The way Toronto Maple Leafs general manager Kyle Dubas builds his NHL team has changed. The uncontrollable force of the coronavirus caused Dubas to alter his philosophy, and the strategy and tactics that had been previously approved by Maple Leafs President & Alternate Governor Brendon Shanahan.
On July 10th 2020 the NHL and the NHLPA announced that the 2020 Stanley Cup playoffs would resume in two bubbles, without fans in the seats. Included in the return-to-play agreement was a flat salary cap for at least the 2020/21 season, which we now know will be a 2021 season. On October 6th 2020 NHL Commissioner Gary Bettman announced January 1st 2021 as the targeted start date for the 2021 season.
The flat salary cap means the proportional weight of the salaries paid to Auston Matthews, John Tavares, Mitch Marner, and William Nylander will remain at 49.7% of the $81.5 million upper limit of the cap space.
The tip of Dubas’ new philosophy, strategy, and tactics has already been revealed. It goes beyond adding pieces that will make the Leafs incredibly hard to play against. It includes a way to not be boxed in by the flat salary cap. It includes what the Leafs can do with players that are waiver exempt.
Dubas Draws Attention to What He Can Do with Waiver Exempt Players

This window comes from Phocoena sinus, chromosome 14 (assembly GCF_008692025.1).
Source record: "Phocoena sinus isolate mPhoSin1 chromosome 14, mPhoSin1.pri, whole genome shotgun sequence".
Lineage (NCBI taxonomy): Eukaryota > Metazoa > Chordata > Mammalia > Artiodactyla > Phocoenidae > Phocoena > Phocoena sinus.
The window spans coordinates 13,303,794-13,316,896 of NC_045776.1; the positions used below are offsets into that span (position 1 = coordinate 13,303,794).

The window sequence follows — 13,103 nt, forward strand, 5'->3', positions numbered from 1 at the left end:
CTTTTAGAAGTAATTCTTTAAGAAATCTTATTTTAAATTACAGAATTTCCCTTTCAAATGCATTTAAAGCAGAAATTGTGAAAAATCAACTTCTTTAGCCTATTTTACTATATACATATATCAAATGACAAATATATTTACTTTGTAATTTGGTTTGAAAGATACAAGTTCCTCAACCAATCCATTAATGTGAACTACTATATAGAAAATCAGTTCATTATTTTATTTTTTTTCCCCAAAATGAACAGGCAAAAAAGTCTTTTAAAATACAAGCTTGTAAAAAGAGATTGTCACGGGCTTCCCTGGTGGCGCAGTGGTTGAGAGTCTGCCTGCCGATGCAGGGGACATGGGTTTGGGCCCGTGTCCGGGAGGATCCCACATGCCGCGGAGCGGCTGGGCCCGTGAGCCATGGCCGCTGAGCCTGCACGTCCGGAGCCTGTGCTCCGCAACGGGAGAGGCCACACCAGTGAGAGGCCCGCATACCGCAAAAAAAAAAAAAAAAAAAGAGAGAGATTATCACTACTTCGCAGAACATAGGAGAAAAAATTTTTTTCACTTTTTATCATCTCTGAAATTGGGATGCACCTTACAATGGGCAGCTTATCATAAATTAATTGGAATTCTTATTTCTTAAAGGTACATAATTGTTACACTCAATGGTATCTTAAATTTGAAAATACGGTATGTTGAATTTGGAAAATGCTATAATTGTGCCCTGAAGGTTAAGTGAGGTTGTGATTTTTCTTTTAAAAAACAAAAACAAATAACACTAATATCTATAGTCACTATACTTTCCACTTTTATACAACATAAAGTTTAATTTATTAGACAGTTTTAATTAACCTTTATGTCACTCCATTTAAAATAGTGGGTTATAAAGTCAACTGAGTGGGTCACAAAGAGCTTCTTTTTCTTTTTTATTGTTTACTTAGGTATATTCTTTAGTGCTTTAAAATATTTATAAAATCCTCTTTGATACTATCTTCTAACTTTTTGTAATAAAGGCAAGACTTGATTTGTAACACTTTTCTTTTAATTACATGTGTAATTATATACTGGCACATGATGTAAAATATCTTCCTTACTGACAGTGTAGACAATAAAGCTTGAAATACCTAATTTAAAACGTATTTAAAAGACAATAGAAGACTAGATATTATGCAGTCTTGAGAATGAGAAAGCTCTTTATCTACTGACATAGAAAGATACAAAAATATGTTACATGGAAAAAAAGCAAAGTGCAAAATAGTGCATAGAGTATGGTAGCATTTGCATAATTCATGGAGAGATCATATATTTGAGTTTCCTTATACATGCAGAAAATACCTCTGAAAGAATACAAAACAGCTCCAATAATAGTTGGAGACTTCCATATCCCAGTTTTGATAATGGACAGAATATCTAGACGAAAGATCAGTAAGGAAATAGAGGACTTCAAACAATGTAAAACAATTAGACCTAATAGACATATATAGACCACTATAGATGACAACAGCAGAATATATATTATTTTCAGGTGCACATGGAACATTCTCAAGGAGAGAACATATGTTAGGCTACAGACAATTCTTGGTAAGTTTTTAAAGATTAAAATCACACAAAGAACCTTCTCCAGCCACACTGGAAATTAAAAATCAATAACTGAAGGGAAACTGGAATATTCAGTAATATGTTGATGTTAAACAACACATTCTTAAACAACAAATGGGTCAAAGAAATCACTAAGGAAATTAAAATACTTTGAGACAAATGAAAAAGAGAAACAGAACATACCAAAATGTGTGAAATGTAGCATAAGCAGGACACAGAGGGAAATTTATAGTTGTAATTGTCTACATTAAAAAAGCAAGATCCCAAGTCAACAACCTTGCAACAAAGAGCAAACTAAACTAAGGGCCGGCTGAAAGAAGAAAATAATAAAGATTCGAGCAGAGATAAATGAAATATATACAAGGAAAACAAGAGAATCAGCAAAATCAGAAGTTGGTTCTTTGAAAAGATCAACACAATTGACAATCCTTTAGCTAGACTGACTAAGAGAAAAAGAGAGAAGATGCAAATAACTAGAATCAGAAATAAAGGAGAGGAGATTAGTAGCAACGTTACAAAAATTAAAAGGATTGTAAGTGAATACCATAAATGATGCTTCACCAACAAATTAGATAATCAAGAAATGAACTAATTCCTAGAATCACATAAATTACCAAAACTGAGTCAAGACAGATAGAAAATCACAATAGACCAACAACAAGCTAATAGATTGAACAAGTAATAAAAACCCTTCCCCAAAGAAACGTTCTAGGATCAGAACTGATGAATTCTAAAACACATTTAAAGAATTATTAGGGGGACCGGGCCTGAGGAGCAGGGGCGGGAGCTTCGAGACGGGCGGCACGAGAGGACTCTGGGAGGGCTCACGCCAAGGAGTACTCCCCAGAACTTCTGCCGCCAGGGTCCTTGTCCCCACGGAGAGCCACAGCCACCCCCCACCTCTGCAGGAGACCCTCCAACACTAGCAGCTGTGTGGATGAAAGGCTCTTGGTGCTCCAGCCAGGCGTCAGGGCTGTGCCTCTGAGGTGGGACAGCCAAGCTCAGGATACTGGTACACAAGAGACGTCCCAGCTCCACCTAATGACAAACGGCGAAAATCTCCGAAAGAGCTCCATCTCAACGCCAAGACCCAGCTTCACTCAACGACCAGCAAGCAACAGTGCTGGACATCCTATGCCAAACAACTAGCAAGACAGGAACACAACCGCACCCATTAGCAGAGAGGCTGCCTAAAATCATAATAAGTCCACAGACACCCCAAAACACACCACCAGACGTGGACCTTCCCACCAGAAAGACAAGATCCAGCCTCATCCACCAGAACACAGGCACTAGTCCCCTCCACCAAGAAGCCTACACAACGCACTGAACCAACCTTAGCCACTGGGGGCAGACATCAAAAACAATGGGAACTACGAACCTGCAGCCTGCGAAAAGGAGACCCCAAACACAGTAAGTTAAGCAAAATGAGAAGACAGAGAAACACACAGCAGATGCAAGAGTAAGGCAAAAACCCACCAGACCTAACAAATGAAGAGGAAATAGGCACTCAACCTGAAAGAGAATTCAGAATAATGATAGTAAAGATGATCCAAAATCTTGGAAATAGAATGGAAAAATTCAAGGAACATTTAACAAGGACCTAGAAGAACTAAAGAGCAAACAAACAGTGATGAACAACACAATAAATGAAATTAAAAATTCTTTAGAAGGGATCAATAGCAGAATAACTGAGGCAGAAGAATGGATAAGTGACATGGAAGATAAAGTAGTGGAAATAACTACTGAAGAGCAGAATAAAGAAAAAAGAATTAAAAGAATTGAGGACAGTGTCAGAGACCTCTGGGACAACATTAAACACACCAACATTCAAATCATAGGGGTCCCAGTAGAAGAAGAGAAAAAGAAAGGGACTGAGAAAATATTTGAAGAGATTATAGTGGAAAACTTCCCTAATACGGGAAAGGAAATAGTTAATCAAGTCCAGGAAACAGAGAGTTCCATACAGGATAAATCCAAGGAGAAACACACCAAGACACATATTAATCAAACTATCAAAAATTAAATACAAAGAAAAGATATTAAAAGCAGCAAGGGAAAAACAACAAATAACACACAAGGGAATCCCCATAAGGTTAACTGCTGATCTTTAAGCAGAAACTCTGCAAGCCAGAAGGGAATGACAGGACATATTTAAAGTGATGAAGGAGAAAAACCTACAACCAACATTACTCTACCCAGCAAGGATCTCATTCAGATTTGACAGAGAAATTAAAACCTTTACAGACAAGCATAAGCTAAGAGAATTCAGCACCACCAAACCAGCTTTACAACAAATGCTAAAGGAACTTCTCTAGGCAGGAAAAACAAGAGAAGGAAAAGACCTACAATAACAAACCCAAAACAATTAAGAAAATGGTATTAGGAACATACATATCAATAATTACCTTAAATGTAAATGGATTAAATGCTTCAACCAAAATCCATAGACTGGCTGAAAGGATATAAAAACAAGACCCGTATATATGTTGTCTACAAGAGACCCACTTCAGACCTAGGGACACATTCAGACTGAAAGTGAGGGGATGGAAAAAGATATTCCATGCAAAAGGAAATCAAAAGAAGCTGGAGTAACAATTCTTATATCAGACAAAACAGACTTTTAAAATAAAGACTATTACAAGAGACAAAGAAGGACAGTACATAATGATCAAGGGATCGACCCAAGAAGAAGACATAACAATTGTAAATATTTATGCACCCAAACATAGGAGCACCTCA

On a recent call with TSN staff, Dubas was asked about his two restricted free agents, defenseman Travis Dermott and forward Ilya Mikheyev, and his sounding confident that he’ll have both of them under contract.
“Between the free agents that we still have and what we can do with them on their contracts, and additionally the players that are waiver exempt for us, we wanted to always be able to have a way, and find a way, to not box ourselves in and have to move somebody.”
The waiver exempt players currently listed on the Leafs NHL roster are defensemen Rasmus Sandin and Timothy Liljegren, and forwards Pierre Engvall and Nicholas Robertson.
One option Dubas has to free up the cap space required to sign Dermot and Mikheyev is to assign waiver exempt players, and their contracts, to the Leafs farm team, the Toronto Marlies.
Assigning both waiver exempt forwards Engvall and Robertson to the Marlies would give the Leafs 12 NHL roster forwards, including Joe Thornton. At best, it makes room for one waiver exempt forward on the Leafs NHL roster. It shouldn’t be restricted to Engvall and Robertson, though. There are several others on the list of non-roster forwards that need to be given a chance at the NHL level, such as Alexander Barabanov, Yegor Korshkov, Adam Brooks, and Joey Anderson.